Sydney-based IoT startup Morse Micro has raised $23.8 million in Series A funding, with the backing of a veritable who’s who group of Australian investors.
The round was led by Ray Stata, founder and chair of NASDAQ-listed semiconductor company Analog Devices, who is also joining the board of the startup.
Blackbird Ventures has become a repeat investor, along with Main Sequence Ventures, who’s partner Mike Nicholls is also on the Morse Micro board.
Additional investors include the CSIRO Innovation Fund, Right Click Capital, Uniseed, the Clean Innovation Energy Fund and Skip Capital, the private investment fund owned by banker Kim Jackson and her husband, Atlassian co-founder Scott Farquhar.
Founded in 2016 by Andrew Terry and Michael De Nil, Morse Micro builds WiFi chips for IoT devices, allowing devices to connect at a lower cost, at long-range, and with longer battery life.
The co-founders met when working at a large US company’s Sydney office, where they realised chips designed for phones and PCs were being used in IoT devices.
They were “completely unsuitable”, Terry tells StartupSmart.
“That wasn’t working very well.”
The pair saw an opportunity to create a new kind of chip specifically for the IoT revolution.
Now, they have attracted industry experts onto the team, including John Sullivan, inventor of the technology that underpins WiFi, and Neil Weste, founder of the first company to commercialise WiFi chips.
Having completed the Startmate accelerator program and raised an initial $4.5 million seed round, Morse Micro has grown to a team of 24 people, and completed R&D for its first-gen product, Terry says.
“We’ve got customers now that want it,” he says.
“They want to see it in mass production.”
The funding will be used to fuel growth of the team, with plans to hire production engineers and operations staff and ultimately double the startup’s headcount.
It is also pegged for financing the tools required to get the product into the market, and towards expanding the business in China and the US.
“Every day we get people reaching out to us, desperate to get their hands on the product,” Terry says.
“Now we need to ramp up the production and sales and marketing … so we can start selling millions of these.”
A little help from my friends
Morse Micro has got a whole host of high-profile investors on board, but Terry says attracting them was a gradual and relationship-based process.
“You look around at the investors you would like to have, and then you go out and speak to them, and build a relationship with them,” he says.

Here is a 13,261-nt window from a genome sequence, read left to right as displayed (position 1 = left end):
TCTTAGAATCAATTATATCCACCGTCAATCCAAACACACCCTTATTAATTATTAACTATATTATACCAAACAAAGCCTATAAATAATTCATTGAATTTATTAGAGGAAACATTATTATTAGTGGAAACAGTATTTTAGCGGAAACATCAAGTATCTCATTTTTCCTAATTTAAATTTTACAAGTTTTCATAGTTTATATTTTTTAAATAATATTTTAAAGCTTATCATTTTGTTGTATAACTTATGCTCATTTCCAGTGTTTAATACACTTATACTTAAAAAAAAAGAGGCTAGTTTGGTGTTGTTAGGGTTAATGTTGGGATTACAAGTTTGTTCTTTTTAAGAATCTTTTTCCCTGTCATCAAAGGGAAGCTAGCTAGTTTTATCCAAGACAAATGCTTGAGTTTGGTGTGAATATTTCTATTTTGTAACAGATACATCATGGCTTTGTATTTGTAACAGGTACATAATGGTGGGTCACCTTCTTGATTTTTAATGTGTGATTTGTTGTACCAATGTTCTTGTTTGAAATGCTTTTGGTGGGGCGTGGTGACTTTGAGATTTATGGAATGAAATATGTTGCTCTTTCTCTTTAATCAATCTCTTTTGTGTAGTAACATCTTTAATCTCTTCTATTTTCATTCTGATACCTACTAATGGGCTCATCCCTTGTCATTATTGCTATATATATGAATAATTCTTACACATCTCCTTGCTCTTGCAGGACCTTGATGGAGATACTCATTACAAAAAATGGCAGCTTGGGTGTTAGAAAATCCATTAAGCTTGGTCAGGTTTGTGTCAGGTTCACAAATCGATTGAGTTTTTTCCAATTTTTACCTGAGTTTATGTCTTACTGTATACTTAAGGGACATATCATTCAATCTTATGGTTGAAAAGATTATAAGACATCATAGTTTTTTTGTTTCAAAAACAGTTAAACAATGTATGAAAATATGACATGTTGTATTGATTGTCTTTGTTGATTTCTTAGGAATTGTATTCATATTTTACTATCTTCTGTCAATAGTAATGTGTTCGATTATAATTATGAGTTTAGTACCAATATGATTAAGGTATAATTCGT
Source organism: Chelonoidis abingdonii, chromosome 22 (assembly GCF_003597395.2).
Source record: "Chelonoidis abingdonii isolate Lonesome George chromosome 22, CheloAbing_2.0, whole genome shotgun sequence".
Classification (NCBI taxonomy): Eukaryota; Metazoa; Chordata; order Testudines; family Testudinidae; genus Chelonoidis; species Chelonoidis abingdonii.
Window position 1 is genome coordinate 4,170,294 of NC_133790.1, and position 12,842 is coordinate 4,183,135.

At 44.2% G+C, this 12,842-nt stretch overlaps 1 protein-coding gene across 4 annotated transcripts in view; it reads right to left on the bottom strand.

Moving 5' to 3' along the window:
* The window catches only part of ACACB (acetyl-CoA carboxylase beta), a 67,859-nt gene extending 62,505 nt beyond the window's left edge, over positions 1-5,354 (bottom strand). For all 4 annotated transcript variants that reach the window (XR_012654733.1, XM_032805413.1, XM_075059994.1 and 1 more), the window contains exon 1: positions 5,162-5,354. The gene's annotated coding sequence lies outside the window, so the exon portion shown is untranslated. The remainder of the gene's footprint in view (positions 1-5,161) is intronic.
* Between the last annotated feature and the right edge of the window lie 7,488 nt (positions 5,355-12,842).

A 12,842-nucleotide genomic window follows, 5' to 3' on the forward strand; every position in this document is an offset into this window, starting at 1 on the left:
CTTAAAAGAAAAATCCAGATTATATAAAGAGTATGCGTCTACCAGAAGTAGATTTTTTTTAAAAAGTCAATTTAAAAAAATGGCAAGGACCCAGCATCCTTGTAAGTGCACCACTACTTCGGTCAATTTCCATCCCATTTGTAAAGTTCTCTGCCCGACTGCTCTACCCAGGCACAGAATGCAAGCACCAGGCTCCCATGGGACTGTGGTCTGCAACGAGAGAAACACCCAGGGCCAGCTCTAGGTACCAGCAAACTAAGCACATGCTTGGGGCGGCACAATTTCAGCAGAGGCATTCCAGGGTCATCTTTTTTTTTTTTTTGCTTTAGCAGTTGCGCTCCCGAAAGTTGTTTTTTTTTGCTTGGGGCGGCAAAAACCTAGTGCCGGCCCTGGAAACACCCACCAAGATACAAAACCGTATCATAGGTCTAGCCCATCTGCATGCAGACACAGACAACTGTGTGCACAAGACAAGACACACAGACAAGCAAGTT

Through Startmate, the founders met “high-quality investors” and kept in regular contact with them.
When it came to pitching them, “we weren’t coming at them fresh — they knew who we were”, he says.
On our first fundraising trip to the Valley together, @mattallen and I shared this room with the @MorseMicro founders. They’ve come a long way since then. https://t.co/WBYFHdwGxQ pic.twitter.com/69u5TAtfdF
— Nick Crocker (@nickcrocker) May 27, 2019
“We had a track record of delivering what we told them we were going to do.”
Still, getting the investors they did is a “tremendous validation”.
Stata is an “absolute legend in the semiconductor industry”, and having him choose to invest, and become a board member means a lot for Terry.
“Then, of course, getting some of the most prestigious and best Australian investors around the table as well is an enormous confidence boost.”
Terry advises other founders at an earlier point in their journey to make those connections in the startup community, wherever they’re based.
“There are a lot of people that are willing and able to help with a lot of good experience,” he says.
“There’s no better way of working out what to do than talking to and leaning on people that are a few years ahead.”
For Morse Micro, going through the Startmate program was a huge help, speeding things up for the startup “by about a year”.
Both the founders come from a technical background, and have been learning to manage the business side of things as they go along, Terry says.
“We knew we would need to learn about funding and VC, and business growth,” he explains.
However, they not only got a crash course in starting a business, but they also built a network of mentors, people who have experience in their space, and ultimately angel investors.
“We’ve been able to lean on our investors and advisors … which has been very helpful,” he says.
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